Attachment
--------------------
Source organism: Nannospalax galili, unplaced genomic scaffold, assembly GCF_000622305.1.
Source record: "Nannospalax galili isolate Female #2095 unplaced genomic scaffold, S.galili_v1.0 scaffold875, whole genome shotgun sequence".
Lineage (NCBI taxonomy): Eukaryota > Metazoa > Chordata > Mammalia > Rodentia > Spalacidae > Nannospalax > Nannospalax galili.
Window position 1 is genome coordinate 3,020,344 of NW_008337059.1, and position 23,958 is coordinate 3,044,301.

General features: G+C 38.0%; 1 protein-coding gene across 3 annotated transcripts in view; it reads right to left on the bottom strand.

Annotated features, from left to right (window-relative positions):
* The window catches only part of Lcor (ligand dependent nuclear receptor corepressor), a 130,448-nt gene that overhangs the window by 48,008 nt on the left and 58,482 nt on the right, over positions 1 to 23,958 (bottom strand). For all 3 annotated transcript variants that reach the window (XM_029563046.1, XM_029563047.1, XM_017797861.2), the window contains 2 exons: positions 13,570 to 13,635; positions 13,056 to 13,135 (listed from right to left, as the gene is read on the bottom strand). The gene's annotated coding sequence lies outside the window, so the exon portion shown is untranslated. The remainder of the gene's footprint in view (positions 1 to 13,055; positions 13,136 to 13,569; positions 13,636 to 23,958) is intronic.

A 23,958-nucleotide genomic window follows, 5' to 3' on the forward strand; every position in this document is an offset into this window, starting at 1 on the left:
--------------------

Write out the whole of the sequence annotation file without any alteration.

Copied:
Source organism: Nannospalax galili, unplaced genomic scaffold, assembly GCF_000622305.1.
Source record: "Nannospalax galili isolate Female #2095 unplaced genomic scaffold, S.galili_v1.0 scaffold875, whole genome shotgun sequence".
Lineage (NCBI taxonomy): Eukaryota > Metazoa > Chordata > Mammalia > Rodentia > Spalacidae > Nannospalax > Nannospalax galili.
Window position 1 is genome coordinate 3,020,344 of NW_008337059.1, and position 23,958 is coordinate 3,044,301.

General features: G+C 38.0%; 1 protein-coding gene across 3 annotated transcripts in view; it reads right to left on the bottom strand.

Annotated features, from left to right (window-relative positions):
* The window catches only part of Lcor (ligand dependent nuclear receptor corepressor), a 130,448-nt gene that overhangs the window by 48,008 nt on the left and 58,482 nt on the right, over positions 1 to 23,958 (bottom strand). For all 3 annotated transcript variants that reach the window (XM_029563046.1, XM_029563047.1, XM_017797861.2), the window contains 2 exons: positions 13,570 to 13,635; positions 13,056 to 13,135 (listed from right to left, as the gene is read on the bottom strand). The gene's annotated coding sequence lies outside the window, so the exon portion shown is untranslated. The remainder of the gene's footprint in view (positions 1 to 13,055; positions 13,136 to 13,569; positions 13,636 to 23,958) is intronic.

A 23,958-nucleotide genomic window follows, 5' to 3' on the forward strand; every position in this document is an offset into this window, starting at 1 on the left: